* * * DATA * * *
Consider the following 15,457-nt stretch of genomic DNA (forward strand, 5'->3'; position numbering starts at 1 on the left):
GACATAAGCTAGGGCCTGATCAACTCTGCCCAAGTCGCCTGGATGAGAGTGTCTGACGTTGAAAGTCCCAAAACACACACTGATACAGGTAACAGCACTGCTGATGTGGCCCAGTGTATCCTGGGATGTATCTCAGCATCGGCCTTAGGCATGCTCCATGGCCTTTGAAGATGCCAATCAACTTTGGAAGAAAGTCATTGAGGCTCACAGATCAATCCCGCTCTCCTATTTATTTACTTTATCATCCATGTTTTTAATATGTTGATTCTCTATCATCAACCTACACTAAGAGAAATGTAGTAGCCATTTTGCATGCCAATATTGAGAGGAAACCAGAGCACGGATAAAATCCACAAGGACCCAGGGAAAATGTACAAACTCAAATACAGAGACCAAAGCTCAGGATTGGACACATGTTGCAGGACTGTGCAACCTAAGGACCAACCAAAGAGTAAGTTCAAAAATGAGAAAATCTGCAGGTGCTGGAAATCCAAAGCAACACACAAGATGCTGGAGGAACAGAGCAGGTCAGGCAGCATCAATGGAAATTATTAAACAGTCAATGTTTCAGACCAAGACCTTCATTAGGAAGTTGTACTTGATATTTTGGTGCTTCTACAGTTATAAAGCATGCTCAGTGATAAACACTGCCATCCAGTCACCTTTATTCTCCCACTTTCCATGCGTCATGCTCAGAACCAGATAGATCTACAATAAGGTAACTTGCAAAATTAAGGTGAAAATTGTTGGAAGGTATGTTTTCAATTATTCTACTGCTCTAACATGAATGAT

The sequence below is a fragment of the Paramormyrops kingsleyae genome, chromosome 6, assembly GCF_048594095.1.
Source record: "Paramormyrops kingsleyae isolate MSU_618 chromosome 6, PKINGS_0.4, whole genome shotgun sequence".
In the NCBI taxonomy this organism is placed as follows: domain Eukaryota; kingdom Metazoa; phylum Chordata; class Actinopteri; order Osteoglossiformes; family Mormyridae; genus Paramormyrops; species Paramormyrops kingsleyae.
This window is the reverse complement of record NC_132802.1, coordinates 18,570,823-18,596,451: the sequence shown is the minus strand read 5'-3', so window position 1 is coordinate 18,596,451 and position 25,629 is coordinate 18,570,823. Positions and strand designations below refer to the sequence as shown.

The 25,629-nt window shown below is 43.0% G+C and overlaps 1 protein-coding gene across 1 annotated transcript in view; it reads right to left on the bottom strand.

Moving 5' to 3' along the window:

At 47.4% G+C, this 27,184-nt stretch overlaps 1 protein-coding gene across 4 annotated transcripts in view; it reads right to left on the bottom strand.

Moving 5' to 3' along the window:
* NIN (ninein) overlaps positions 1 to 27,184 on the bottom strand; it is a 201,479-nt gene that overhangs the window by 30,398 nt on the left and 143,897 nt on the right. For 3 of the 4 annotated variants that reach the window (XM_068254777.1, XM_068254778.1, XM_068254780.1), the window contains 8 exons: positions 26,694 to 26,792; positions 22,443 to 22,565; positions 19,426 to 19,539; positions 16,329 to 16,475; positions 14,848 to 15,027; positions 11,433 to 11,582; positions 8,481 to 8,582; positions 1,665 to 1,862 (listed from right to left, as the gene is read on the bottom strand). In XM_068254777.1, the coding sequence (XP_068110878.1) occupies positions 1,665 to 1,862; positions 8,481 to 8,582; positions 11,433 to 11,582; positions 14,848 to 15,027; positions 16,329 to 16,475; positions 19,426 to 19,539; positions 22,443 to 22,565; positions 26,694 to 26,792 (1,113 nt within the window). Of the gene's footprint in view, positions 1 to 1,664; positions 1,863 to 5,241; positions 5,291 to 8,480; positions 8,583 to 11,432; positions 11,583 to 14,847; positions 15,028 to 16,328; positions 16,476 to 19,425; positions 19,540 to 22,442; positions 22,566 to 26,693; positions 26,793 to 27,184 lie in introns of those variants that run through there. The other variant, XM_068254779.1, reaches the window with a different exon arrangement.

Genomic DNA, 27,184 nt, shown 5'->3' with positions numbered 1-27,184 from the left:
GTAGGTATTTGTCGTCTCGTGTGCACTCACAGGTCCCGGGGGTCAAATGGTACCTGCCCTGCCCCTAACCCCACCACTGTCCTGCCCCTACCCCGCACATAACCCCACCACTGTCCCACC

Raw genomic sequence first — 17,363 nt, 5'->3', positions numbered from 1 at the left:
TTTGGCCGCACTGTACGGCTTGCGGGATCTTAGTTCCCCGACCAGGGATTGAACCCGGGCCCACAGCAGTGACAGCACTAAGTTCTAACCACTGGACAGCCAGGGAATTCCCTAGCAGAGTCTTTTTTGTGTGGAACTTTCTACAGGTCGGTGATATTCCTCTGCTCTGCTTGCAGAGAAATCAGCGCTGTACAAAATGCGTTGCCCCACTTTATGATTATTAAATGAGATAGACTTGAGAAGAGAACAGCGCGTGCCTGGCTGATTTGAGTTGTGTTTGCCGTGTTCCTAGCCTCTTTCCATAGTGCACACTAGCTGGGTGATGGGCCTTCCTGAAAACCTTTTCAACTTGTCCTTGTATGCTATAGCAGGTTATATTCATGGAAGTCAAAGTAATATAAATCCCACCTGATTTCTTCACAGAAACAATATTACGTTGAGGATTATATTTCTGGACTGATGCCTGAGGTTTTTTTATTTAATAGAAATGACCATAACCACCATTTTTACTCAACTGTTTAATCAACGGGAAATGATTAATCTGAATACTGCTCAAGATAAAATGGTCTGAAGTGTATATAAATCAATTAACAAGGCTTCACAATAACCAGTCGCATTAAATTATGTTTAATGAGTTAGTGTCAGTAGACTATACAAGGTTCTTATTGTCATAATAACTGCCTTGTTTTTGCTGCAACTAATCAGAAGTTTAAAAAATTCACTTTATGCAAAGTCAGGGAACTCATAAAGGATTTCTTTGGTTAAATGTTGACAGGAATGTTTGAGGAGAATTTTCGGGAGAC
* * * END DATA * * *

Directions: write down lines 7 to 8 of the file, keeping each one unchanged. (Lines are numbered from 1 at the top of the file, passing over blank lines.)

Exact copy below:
The 25,629-nt window shown below is 43.0% G+C and overlaps 1 protein-coding gene across 1 annotated transcript in view; it reads right to left on the bottom strand.

Moving 5' to 3' along the window: